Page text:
Title page for ETD etd-08232007-113000


Type of Document Dissertation
Author Hames, Willis E.
URN etd-08232007-113000
Title Multidisciplinary analysis of a polymetamorphic terrane, western New England
Degree PhD
Department Geology
Advisory Committee
Advisor Name Title
Tracy, Robert J. Committee Chair
Bodnar, Robert J. Committee Member
Ratcliffe, N. M. Committee Member
Sinha, A. Krishna Committee Member
Sutter, John F. Committee Member
Keywords
  • Geology
Date of Defense 1990-04-05
Availability restricted
Abstract
A combined petrologic, structural, and geochronologic approach has been used to characterize a zone in southwestern New England affected by superimposed metamorphisms, and the unroofing history of an area that records only the youngest metamorphism. The area chosen for the study of polymetamorphism, northwestern Connecticut and adjacent New York and Massachusetts, records Taconian (Ordovician) peak metamorphic effects in the west and Acadian (Devonian) peak effects in the east. In between, a complicated zone of overlap contains predominantly Taconian mineral assemblages that have been variably affected by Acadian processes. 40Ar/39Ar data presented here indicate that the timing of the Taconian thermal maximum was approximately 445 Ma, and that of the Acadian was approximately 390 Ma. Cooling ages suggest that the highest-grade Taconian assemblages at the present erosion surface remained at elevated metamorphic conditions between the Taconian and Acadian thermal maxima.

Rim compositions of the highest-grade porphyroblasts in the Taconian zone generally yield P-T estimates that are inconsistent for subareas within a given thin section. With the onset of Acadian metamorphic overprinting conditions of approximately 500°C, the rim compositions of porphyroblasts yield P-T estimates that are much more consistent, and vary by only a maximum of ±50° C and 1 kb. These results are interpreted to indicate that the rims of preexisting Taconian porphyroblasts reequilibrated pervasively at approximately 500°C and above, whereas reequilibration was incomplete at lower Acadian overprinting temperatures. Garnet developed texturally and chemically distinct rims which appear to reflect prograde Acadian metamorphism in higher-grade parts of the Acadian metamorphic zone.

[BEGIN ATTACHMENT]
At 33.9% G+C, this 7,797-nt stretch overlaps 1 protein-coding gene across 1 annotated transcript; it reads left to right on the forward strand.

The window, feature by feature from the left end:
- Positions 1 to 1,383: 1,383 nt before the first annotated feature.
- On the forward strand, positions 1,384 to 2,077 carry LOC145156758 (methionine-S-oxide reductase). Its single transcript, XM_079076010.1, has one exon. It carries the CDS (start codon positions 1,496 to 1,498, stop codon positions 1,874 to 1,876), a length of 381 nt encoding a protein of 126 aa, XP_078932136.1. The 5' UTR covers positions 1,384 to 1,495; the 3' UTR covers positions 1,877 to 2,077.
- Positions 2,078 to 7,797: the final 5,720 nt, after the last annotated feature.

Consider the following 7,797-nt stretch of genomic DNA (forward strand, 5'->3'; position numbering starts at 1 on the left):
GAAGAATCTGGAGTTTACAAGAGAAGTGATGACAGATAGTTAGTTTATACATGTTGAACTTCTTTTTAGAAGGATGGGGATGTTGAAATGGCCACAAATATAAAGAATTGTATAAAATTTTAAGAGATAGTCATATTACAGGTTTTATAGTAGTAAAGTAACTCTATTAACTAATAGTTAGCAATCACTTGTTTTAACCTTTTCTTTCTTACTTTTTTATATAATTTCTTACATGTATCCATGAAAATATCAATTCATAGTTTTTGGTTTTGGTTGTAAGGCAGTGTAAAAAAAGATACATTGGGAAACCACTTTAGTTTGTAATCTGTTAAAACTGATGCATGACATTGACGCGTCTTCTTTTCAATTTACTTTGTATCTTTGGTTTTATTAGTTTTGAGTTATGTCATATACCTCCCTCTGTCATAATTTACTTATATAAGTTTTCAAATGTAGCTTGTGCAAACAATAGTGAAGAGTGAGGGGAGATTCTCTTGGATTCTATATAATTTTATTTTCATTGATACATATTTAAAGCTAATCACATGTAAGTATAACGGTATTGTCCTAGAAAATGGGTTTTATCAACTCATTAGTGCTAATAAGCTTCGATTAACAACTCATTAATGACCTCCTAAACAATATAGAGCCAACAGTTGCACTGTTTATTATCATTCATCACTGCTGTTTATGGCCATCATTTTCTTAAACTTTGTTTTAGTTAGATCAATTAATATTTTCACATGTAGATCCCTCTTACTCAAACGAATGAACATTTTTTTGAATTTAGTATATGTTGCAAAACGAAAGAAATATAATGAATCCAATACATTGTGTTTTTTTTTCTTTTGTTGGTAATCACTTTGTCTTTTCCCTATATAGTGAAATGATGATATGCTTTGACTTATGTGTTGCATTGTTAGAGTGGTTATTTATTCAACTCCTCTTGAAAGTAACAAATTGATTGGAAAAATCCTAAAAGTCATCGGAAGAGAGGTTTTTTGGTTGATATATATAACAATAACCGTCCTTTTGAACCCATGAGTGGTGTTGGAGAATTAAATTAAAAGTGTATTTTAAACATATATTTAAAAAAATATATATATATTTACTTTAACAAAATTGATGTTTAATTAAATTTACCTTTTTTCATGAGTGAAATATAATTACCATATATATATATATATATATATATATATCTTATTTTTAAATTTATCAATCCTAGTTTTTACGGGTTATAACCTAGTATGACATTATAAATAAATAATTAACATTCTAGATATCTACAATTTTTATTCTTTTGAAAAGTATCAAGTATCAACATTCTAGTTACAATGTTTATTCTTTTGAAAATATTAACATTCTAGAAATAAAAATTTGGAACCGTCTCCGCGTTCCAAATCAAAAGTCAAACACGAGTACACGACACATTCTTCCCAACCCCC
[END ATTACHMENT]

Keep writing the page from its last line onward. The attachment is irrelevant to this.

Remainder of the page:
Previous studies of garnet zoning have emphasized volume and surface diffusion as the primary means of changing mineral composition. However, in this polymetamorphic zone changes in the composition of preexisting garnet occurred by metasomatic dissolution and reprecipitation along porphyroblast surfaces in the presence of a metamorphic fluid. Diffusion seems significant for changing the garnet composition during the initial overprint only as an agent to move material in an intergranular fluid.

The pressures and temperatures of the Acadian metamorphism a consistent metamorphic field gradient of 16 bar/°C, increasing eastward. In an area mainly affected by Acadian metamorphism, peak. metamorphic temperatures were 8.2 kb and 575°C. Nonlinear unroofing rates from ~10 to less than 1 mm/yr following the high-pressure Acadian metamorphism have been documented using combined petrologic, fluid inclusion, thermochronometric, and thermal modeling techniques. The calculated unroofing path is initially nearly isothermal and is followed by more isobaric cooling. Comparison of the inferred path to those predicted by thermal models suggests unroofing was characterized by initial rapid upward en bloc velocity (~ 1 cm/yr) of brief duration, followed by much slower unroofmg rates (≤ 0.3 mm/yr). This proposed unroofing history is consistent with the Paleozoic sedimentary and igneous record of western New England.

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